Tag Archives: medicine

UMKC School of Medicine Ranks Among the Nation’s Best

The UMKC School of Medicine was the highest-ranked medical school in Missouri for Primary Care in the 2023 graduate school rankings by U.S. News & World Report.

UMKC’s ranking of no. 52 in the nation was up 12 places from last year’s rankings. Other Missouri medical schools that made the rankings included Washington University and Saint Louis University, tied at no. 56; and the University of Missouri-Columbia, no. 67.

The school of medicine also ranked 29th among schools with the most graduate physicians practicing in medically underserved areas. It also ranked 85th for research medical schools, up three spots from a year ago.

The 2023 rankings list was released March 29.

“The UMKC School of Medicine opened its doors more than 50 years ago on our Health Sciences District campus with a commitment to serve the people of Missouri,” said Mary Anne Jackson, M.D., dean of the UMKC School of Medicine. “We are leading the way as we provide the highest quality programs to educate our next generation of outstanding health care professionals and provide the highest quality of care to our community and beyond.”

Jackson noted that the UMKC medical program is built on the enduring vision of Dr. E. Grey Dimond. Students experience an innovative curriculum, care for patients in clinical settings from day one, and learn in small teams led by docent physician mentors, who emphasize a humanistic approach to medicine. And now UMKC’s model takes place not only on the Kansas City campus but in St. Joseph, Missouri, serving a more rural population.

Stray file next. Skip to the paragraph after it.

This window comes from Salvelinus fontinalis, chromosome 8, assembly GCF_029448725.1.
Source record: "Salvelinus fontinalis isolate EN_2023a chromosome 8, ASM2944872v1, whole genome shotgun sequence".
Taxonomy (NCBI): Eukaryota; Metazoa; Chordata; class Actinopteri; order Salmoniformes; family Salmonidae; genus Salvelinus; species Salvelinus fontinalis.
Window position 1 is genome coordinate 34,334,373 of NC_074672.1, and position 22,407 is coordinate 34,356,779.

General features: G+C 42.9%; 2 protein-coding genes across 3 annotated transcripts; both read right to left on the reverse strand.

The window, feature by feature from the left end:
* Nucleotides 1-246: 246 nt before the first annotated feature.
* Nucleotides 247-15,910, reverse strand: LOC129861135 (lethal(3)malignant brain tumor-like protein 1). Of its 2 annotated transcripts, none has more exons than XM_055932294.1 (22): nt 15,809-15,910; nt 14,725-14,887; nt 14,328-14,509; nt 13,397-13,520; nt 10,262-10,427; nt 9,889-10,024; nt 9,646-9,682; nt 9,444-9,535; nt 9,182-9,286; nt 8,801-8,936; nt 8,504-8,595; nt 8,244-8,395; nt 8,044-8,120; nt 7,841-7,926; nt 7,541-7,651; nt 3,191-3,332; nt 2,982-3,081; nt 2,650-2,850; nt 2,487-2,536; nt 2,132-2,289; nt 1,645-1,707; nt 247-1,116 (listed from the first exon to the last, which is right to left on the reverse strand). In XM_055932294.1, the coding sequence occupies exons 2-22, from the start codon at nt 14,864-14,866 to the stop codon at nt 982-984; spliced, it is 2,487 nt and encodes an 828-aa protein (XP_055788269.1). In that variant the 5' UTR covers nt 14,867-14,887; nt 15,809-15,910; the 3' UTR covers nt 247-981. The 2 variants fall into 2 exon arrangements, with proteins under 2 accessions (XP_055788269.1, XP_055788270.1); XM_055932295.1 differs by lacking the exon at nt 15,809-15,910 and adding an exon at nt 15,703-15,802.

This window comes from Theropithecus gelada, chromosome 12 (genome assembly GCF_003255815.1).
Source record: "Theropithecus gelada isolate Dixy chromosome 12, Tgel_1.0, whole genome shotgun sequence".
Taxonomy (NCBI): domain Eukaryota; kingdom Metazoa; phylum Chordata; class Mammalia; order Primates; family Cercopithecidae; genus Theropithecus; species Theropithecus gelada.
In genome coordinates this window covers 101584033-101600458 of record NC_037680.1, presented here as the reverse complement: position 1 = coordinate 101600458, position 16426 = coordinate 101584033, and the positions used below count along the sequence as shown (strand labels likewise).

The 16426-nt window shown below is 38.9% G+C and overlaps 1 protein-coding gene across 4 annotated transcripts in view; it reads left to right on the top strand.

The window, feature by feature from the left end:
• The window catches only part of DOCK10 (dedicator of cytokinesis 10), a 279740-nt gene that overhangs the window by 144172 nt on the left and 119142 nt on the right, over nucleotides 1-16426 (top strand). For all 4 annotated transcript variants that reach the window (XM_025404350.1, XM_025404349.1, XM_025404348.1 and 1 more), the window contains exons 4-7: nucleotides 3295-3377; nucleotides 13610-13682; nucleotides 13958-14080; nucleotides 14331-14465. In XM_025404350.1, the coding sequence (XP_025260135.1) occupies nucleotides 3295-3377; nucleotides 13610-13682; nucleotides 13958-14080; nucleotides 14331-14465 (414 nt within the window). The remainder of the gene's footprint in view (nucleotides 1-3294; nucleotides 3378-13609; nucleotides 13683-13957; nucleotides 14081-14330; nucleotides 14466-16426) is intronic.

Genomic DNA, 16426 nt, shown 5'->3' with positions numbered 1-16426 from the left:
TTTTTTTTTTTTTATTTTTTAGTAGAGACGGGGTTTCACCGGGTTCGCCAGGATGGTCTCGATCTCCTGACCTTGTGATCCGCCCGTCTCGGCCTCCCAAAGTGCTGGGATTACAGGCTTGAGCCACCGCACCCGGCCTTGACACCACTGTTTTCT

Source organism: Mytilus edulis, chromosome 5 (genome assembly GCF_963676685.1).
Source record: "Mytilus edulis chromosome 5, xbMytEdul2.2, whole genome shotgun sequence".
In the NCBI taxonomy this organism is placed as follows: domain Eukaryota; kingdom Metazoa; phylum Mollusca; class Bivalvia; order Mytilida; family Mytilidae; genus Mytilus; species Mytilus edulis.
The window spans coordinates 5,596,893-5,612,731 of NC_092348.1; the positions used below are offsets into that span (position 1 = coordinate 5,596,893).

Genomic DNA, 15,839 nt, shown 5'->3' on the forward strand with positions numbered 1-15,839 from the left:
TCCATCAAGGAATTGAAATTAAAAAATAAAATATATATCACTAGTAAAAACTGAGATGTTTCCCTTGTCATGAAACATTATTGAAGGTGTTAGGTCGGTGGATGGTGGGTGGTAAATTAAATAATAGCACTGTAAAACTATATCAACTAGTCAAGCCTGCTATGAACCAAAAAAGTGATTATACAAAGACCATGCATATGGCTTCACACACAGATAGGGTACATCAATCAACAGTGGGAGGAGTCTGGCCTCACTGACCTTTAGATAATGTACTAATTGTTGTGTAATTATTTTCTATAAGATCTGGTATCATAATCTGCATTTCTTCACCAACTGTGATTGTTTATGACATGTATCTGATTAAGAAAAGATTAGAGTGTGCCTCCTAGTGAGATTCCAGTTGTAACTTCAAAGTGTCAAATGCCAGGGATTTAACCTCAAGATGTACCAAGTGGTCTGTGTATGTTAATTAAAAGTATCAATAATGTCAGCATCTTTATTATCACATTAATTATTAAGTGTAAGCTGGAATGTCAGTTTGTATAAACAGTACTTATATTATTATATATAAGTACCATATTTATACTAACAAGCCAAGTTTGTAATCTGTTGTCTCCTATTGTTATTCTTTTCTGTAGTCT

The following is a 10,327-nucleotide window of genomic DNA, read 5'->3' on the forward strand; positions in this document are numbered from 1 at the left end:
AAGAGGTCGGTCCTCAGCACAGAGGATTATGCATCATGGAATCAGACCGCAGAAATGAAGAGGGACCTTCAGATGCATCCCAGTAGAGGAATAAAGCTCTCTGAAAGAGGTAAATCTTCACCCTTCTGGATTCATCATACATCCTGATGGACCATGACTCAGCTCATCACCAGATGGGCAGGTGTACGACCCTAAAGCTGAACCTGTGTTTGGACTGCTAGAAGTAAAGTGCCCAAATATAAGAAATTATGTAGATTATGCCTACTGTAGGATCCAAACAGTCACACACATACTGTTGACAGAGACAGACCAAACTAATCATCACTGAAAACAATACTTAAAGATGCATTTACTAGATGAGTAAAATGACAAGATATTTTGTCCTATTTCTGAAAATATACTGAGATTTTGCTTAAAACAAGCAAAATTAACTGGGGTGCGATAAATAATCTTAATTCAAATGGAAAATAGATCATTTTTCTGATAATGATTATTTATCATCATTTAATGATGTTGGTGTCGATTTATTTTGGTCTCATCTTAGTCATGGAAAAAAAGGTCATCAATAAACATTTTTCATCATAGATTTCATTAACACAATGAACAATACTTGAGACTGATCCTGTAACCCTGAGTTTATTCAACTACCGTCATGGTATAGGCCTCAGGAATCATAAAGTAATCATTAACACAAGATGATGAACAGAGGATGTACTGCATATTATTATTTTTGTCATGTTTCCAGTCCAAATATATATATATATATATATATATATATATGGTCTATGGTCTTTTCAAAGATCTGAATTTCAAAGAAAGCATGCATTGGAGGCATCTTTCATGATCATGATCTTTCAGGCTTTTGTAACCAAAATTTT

Earlier this year, in its annual ranking of online graduate programs, U.S. News ranked the online graduate nursing program at the UMKC School of Nursing and Health Studies among the nation’s top 50 for the tenth consecutive year.

Noback-Burton lecturer discusses physician challenges during COVID pandemic

The challenges of being a physician during the time of COVID-19 are nothing new to medical professionals said Kevin Churchwell, M.D., president and chief executive officer of Boston Children’s Hospital. The ongoing pandemic has increasingly brought those issues to light.

Churchwell delivered his remarks to faculty and staff of the UMKC School of Medicine as the keynote speaker for the annual Noback-Burton Lectureship held virtually on Dec. 9.

He outlined four particular challenges physicians have faced that include information overload, dealing with shift work, time commitment and finding an adequate work-life balance.

“I hope you realize that it’s not just in a time of COVID that these challenges are presented to us,” he said. “These are challenges that have faced us since the beginning of time. It’s really a challenge of how do we continue to see medicine as a profession.”

At the children’s hospital in Boston, Churchwell said, leaders have addressed the issues by creating the Boston Children’s Hospital academy for teaching education, innovation and scholarship. It is a program that explores how to help physicians, practitioners and residents with the information overload, while promoting excellence in innovation and offering mentorship and support to help with career development.

“No matter what, in the time of COVID or outside of COVID, I believe the issues that we’re facing now are the issues that we will continue to face,” Churchwell said. “The solution will be to start by treating medicine as a profession.”

The Noback-Burton Lecture series is endowed by James Riscoe, M.D., ’75, a member of the school’s third graduating class. Riscoe started the event in 2016 to honor Richardson K. Noback, M.D., the first dean of the School of Medicine, and the late Jerry Burton, M.D., ’73, a classmate who is recognized as the first graduate of the medical school.